Danny (Greg Kinnear) and his wife Jennifer (Lauren Holly) are a happily married couple. They have reached the point in their marriage that they are now ready to start a family. The only problem is that for whatever reason, they are unable to conceive. Jennifer goes to her physician for a work up and is found to be healthy and able to conceive. Therefore she concludes that the couple problems are due to Danny. She tricks Danny into going a fertilization clinic to be examined. It turns out tha… his boys are the reason for the couple’s baby making problems. They then try IVF (in vitro fertilization) given that the likelihood of success is low but still higher than the good old fashioned way.
As the IVF proceeds, the marital problems begin. To make matters worse, Danny gets offered a job by Lindsay, who has more than a professional working relationship in mind. At the same time, Jennifer and her partner in the fragrance industry get the attention of a large fragrance company with their scent “The Seventh Scent.” Jennifer gets offered a position out of town. A series of “Three’s Company” style misunderstandings then proceed placing further strain on the hapless couple to the point of separation. The climax comes with the ultimate explanation of all of the misunderstandings and the pregnancy of Jennifer with triplets.
Now after reading that, was there anything in that synopsis that sounded even remotely funny? This is supposed to be a romantic comedy – but there are two problems with it. It’s not romantic and anything that could be described as funny coming out of this movie would be severely stretching the definition of the word “funny.” “Mildly amusing” would still miss the mark…”utterly boring”…now that’s more like it.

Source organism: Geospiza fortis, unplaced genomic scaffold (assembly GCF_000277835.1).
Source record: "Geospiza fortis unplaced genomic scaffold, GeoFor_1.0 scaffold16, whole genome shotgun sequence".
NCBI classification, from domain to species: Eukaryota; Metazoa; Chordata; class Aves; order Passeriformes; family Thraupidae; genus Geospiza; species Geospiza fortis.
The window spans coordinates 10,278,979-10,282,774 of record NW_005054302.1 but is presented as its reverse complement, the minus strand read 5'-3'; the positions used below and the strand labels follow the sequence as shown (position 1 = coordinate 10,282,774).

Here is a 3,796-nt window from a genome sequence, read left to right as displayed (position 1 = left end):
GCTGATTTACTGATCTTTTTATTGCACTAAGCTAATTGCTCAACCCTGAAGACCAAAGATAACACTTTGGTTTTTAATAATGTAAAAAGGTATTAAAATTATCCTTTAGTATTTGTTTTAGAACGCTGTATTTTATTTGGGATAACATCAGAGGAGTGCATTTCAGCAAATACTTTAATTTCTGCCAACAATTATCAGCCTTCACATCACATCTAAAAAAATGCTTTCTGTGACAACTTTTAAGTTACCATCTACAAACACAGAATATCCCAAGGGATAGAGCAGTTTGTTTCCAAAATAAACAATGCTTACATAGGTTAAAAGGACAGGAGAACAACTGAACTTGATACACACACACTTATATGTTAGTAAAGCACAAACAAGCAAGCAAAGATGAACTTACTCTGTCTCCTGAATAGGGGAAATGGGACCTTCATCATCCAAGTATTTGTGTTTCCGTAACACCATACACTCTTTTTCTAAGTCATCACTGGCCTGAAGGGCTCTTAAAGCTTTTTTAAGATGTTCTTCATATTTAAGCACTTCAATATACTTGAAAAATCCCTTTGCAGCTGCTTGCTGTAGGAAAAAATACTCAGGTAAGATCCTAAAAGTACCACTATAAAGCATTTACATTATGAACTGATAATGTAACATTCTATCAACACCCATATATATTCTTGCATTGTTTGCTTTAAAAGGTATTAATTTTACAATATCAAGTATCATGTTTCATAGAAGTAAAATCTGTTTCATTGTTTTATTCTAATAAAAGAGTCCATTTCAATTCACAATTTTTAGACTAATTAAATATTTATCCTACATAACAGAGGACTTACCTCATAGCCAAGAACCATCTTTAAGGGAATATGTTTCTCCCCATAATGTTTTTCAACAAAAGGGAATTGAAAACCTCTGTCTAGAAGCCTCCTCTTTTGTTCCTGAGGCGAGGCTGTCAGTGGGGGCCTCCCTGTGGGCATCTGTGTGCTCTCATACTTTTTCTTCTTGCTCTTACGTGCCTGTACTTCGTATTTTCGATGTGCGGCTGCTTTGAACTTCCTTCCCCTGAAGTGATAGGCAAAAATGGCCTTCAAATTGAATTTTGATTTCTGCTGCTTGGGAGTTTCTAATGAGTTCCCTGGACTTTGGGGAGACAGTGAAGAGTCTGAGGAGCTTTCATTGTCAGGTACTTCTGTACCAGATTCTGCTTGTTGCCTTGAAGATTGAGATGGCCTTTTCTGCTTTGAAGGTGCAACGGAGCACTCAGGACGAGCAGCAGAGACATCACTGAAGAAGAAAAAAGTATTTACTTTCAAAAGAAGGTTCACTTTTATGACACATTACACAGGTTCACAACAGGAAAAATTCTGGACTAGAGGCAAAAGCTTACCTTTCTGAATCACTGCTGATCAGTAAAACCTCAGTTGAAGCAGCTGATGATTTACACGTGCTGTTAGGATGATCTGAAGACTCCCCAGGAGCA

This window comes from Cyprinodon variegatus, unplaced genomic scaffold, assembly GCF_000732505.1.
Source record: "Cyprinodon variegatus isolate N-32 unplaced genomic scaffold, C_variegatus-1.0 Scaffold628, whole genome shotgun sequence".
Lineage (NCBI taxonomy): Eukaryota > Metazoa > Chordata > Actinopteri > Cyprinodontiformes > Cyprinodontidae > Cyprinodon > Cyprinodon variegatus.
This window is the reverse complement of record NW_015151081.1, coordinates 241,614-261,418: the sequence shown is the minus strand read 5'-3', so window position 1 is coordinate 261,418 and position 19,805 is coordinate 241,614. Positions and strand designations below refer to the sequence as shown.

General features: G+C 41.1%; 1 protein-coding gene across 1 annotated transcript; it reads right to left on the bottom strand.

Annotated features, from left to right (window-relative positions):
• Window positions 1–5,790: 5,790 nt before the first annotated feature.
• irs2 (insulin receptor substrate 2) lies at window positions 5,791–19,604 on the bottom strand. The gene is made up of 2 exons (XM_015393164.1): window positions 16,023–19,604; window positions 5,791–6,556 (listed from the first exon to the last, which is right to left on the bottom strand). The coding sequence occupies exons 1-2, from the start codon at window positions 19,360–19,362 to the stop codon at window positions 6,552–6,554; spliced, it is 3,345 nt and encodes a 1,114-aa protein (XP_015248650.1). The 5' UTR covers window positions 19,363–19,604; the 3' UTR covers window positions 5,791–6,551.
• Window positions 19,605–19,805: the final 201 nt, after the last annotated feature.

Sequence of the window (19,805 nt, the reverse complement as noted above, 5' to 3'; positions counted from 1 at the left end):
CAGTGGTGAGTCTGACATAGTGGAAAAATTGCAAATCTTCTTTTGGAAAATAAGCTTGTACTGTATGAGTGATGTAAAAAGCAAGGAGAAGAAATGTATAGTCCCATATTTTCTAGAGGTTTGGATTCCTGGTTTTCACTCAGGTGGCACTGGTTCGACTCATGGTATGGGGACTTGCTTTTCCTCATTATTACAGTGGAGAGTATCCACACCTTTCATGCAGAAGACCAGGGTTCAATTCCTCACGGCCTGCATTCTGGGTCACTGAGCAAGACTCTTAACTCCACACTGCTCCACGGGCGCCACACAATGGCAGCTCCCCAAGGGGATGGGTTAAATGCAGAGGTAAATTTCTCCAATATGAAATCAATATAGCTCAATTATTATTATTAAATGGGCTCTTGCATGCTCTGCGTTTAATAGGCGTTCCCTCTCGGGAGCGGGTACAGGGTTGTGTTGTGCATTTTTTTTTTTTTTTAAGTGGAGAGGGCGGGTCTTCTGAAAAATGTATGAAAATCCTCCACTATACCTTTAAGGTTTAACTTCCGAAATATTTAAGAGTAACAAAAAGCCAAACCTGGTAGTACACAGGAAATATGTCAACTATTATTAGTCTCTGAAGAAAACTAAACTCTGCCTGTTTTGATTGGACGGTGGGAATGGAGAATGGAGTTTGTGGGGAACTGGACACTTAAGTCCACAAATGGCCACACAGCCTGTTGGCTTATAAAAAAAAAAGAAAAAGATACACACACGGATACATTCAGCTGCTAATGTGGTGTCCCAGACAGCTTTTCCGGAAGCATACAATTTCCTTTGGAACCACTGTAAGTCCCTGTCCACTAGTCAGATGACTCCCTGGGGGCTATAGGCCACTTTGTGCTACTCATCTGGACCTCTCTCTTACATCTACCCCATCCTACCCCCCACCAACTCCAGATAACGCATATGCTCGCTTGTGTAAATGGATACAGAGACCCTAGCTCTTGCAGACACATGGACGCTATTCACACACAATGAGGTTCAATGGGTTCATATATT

The picture is presented in 1.85:1 ratio. The colors are fairly bright but there is some graininess during certain scenes particularly where it is either very bright or very dark. The black level is not well set as it tends to be a little to bright, but this is not a major problem. The skin tones are well reproduced.
The movie is presented in English 5.1 Dolby Digital surround and there is a 2.0 French track. The audio needs of this movie are well met by the 5.1 track – the dialogue from the centre speaker is clear. The music, while underwhelming, is adequately reproduced through the right and left speakers. There is little use of the surround speakers and bass – but in a movie (and I use the term loosely) like this, there is little need for the full surround experience.
Do you consider “Widescreen Version Enhanced for 16:9 televisions”, Dolby Digital 5.1 Sound, and English subtitles special features? Well Paramount’s DVD division does.
“A Smile Like Yours” definitely wastes the talents of Greg Kinnear and Lauren Holly. Rent this if you have a “rent one get one free” coupon. Actually, scratch that. The 97 minutes that you spend watching this will definitely cost you more than the “free.” Just remember – that’s 97 minutes of your life that you will not get back.
Special Features List